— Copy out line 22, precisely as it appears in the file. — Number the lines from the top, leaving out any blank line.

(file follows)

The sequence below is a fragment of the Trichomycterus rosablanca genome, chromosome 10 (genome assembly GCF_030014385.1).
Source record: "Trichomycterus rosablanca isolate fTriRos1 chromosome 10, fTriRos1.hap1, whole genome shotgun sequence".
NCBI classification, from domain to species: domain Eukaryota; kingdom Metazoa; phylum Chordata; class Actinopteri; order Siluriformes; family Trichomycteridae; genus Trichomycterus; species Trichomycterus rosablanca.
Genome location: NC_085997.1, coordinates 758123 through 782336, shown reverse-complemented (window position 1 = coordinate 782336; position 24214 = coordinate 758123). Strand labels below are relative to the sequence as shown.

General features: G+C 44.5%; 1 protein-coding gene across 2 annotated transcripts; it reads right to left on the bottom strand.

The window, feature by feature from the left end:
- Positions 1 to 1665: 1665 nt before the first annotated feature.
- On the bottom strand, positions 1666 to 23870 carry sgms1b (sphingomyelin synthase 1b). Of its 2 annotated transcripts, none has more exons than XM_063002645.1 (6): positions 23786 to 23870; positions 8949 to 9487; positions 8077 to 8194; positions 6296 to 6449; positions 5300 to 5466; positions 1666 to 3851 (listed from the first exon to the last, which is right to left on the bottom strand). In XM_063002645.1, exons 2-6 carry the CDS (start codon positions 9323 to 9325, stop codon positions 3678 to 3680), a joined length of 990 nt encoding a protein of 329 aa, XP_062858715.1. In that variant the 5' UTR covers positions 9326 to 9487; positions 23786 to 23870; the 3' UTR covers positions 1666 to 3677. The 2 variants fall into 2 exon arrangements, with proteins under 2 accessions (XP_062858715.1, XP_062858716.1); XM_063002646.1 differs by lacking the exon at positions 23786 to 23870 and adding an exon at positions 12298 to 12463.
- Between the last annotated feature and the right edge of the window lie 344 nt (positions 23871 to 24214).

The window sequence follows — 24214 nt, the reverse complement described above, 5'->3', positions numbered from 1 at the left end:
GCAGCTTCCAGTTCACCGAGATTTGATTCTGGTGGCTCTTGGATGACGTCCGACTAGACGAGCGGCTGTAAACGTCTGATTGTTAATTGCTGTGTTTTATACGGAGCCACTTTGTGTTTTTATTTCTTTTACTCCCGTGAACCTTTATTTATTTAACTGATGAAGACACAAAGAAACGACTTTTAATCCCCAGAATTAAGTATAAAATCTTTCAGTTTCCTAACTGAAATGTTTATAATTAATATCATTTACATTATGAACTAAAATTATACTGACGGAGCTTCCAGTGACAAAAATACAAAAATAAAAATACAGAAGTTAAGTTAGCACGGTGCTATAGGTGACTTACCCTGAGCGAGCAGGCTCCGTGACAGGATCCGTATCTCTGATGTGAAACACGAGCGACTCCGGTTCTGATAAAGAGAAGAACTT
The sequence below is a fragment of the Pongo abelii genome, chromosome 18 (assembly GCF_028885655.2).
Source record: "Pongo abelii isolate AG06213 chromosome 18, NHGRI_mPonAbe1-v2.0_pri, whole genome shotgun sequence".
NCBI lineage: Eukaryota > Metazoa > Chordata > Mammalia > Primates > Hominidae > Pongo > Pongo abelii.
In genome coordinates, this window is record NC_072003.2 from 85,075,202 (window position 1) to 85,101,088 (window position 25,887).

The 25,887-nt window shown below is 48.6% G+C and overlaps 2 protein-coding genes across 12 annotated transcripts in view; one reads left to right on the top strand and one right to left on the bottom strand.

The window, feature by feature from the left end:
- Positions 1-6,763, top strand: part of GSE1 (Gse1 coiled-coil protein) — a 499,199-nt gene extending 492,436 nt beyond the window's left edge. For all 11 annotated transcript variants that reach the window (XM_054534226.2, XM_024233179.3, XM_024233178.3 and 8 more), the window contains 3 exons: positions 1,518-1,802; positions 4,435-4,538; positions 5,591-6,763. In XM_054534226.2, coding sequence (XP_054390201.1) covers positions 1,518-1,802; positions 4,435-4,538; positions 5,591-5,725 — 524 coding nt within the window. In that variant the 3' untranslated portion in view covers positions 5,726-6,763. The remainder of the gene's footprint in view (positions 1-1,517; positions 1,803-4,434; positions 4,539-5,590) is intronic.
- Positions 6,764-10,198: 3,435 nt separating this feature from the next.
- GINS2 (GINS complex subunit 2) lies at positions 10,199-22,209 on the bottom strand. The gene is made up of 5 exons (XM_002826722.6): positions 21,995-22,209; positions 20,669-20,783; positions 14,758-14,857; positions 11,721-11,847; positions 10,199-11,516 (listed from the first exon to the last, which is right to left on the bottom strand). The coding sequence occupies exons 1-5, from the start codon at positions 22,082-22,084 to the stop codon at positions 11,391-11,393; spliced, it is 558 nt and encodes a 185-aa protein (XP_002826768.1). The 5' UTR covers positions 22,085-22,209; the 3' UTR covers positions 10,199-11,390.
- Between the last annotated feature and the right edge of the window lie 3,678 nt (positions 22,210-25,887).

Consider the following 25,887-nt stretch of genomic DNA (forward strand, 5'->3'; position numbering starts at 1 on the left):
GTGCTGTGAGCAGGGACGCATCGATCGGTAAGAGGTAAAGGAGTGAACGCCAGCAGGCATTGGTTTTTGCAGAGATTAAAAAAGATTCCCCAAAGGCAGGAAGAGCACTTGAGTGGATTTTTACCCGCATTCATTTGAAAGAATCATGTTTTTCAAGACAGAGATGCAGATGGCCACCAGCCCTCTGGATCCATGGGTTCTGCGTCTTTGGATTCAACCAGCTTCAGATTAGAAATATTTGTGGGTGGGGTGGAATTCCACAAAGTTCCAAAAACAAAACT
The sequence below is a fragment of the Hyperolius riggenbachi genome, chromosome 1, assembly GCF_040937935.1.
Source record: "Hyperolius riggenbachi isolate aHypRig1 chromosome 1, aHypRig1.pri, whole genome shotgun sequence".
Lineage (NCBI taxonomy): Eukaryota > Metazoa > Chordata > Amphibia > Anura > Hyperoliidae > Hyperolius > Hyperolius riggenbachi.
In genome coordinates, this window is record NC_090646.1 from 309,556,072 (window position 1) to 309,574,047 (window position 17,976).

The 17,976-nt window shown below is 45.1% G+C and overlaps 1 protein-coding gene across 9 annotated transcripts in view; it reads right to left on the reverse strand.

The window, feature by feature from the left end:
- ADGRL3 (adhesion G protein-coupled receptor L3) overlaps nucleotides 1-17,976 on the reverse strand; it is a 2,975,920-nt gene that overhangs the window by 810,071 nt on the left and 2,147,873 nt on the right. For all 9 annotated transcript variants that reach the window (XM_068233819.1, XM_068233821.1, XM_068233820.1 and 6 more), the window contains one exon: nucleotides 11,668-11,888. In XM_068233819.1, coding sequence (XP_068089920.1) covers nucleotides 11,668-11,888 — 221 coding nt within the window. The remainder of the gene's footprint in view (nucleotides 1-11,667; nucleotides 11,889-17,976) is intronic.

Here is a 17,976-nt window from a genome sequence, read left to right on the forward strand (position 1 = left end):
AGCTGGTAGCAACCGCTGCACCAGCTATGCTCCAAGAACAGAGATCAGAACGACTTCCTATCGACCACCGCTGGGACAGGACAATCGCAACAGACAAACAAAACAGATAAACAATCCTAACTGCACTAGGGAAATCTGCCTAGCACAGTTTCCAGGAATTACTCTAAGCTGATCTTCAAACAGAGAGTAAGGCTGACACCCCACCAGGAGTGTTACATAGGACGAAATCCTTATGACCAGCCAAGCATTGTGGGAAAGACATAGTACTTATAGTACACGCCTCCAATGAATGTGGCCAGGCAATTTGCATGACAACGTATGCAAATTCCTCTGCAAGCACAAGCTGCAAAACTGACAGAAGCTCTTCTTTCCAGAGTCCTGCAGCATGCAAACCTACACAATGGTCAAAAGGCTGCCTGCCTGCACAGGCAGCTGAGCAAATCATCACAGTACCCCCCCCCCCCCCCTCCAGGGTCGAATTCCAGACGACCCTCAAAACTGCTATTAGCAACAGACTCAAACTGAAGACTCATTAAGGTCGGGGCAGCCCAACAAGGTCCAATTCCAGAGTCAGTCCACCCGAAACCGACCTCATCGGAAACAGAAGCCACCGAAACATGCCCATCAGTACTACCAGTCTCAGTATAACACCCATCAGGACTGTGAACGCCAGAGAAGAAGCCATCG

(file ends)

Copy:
Consider the following 25,887-nt stretch of genomic DNA (forward strand, 5'->3'; position numbering starts at 1 on the left):